Futurice Tech Weeklies
I wrote a political bias classifier and it sucked. Here’s why.

I wrote a political bias classifier and it sucked. Here’s why.

October 22, 2020
We all consume media on a daily basis from a variety of sources. That is almost entirely unavoidable. This means that we place a level of trust in those that provide our news that the information supplied to us is truthful, reliable, and valid. Is that really the case though? (spoiler: the answer is no).
In light of the 2016 referendum on the UKs membership of the EU, I set out on a project to write a classifier that would be able to determine whether a news article in the British media has a pro-remain (in the EU) or pro-leave bias. I aimed to use the most modern data science tools at the time, which would surely give me the best results. Right? ...Right?
In the end, I built something that sucked, and I’m going to tell you about the journey of excitement, horror, pain, misery and finally acceptance that I went on while developing my models.
 
Presenter: Rory How
 
Watch Now:
I wrote a political bias classifier and it sucked. Here’s why. (Audio Only)

I wrote a political bias classifier and it sucked. Here’s why. (Audio Only)

October 22, 2020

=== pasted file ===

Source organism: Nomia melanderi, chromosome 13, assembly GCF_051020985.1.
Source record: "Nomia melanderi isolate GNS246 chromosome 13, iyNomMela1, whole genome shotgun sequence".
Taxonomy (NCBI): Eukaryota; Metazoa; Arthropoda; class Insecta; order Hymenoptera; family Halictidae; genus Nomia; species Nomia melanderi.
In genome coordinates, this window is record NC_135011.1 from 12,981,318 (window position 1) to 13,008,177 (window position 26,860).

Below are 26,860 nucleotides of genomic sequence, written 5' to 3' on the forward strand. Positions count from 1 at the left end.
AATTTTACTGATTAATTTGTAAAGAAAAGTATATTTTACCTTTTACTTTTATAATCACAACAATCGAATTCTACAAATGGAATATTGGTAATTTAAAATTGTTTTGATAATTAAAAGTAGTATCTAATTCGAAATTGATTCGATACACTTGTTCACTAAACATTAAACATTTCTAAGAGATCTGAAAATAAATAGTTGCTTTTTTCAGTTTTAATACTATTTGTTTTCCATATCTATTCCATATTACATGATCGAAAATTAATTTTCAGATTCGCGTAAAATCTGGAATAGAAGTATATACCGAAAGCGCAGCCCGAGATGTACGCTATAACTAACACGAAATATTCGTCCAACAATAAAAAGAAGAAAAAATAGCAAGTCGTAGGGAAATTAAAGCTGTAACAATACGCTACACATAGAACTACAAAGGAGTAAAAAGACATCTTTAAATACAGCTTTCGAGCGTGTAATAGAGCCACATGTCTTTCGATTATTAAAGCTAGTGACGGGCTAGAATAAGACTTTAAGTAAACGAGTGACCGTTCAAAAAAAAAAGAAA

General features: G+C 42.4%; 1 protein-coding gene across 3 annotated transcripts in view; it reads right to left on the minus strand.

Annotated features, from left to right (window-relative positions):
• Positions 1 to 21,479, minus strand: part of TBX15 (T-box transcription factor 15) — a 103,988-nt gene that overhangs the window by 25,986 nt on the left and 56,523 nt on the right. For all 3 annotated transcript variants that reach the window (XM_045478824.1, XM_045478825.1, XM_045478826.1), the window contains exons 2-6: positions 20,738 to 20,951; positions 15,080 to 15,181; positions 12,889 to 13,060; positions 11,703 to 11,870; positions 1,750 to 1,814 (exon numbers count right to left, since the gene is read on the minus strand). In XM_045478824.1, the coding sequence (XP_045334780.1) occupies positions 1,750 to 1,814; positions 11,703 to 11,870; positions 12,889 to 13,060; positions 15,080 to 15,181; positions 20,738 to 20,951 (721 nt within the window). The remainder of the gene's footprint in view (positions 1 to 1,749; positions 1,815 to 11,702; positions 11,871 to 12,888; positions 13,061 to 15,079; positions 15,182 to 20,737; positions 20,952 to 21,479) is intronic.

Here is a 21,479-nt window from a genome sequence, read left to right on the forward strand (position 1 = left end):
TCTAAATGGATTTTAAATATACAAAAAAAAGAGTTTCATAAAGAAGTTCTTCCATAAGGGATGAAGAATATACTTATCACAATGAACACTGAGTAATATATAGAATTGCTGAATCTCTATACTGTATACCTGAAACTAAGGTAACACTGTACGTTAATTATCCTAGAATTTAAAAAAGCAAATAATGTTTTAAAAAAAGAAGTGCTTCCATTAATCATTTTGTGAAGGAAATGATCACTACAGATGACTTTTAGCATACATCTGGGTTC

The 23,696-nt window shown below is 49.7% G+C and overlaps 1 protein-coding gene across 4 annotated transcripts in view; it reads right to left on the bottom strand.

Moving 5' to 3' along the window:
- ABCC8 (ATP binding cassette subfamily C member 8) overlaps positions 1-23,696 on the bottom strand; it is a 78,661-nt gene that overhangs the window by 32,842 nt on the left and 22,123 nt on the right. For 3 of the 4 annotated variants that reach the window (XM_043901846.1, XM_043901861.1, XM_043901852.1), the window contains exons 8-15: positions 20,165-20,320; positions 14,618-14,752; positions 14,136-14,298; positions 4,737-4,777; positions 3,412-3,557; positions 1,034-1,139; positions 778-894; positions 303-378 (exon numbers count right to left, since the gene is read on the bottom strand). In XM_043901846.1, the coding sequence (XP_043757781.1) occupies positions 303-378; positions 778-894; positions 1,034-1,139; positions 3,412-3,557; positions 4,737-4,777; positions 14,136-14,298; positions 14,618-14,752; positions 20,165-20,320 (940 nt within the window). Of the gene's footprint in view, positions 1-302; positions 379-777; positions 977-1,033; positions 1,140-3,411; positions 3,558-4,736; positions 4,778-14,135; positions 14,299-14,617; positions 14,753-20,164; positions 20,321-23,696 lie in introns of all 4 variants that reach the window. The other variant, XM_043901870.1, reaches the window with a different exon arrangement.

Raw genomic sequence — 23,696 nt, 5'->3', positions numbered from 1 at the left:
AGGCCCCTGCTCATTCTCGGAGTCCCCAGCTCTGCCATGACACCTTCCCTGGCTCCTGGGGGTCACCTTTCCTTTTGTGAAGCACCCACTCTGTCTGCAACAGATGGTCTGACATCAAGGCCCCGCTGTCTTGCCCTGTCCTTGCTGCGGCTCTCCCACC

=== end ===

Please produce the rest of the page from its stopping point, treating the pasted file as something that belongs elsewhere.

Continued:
We all consume media on a daily basis from a variety of sources. That is almost entirely unavoidable. This means that we place a level of trust in those that provide our news that the information supplied to us is truthful, reliable, and valid. Is that really the case though? (spoiler: the answer is no).
In light of the 2016 referendum on the UKs membership of the EU, I set out on a project to write a classifier that would be able to determine whether a news article in the British media has a pro-remain (in the EU) or pro-leave bias. I aimed to use the most modern data science tools at the time, which would surely give me the best results. Right? ...Right?
In the end, I built something that sucked, and I’m going to tell you about the journey of excitement, horror, pain, misery and finally acceptance that I went on while developing my models.
 
Presenter: Rory How
 
Board games, community and automation with Python

Board games, community and automation with Python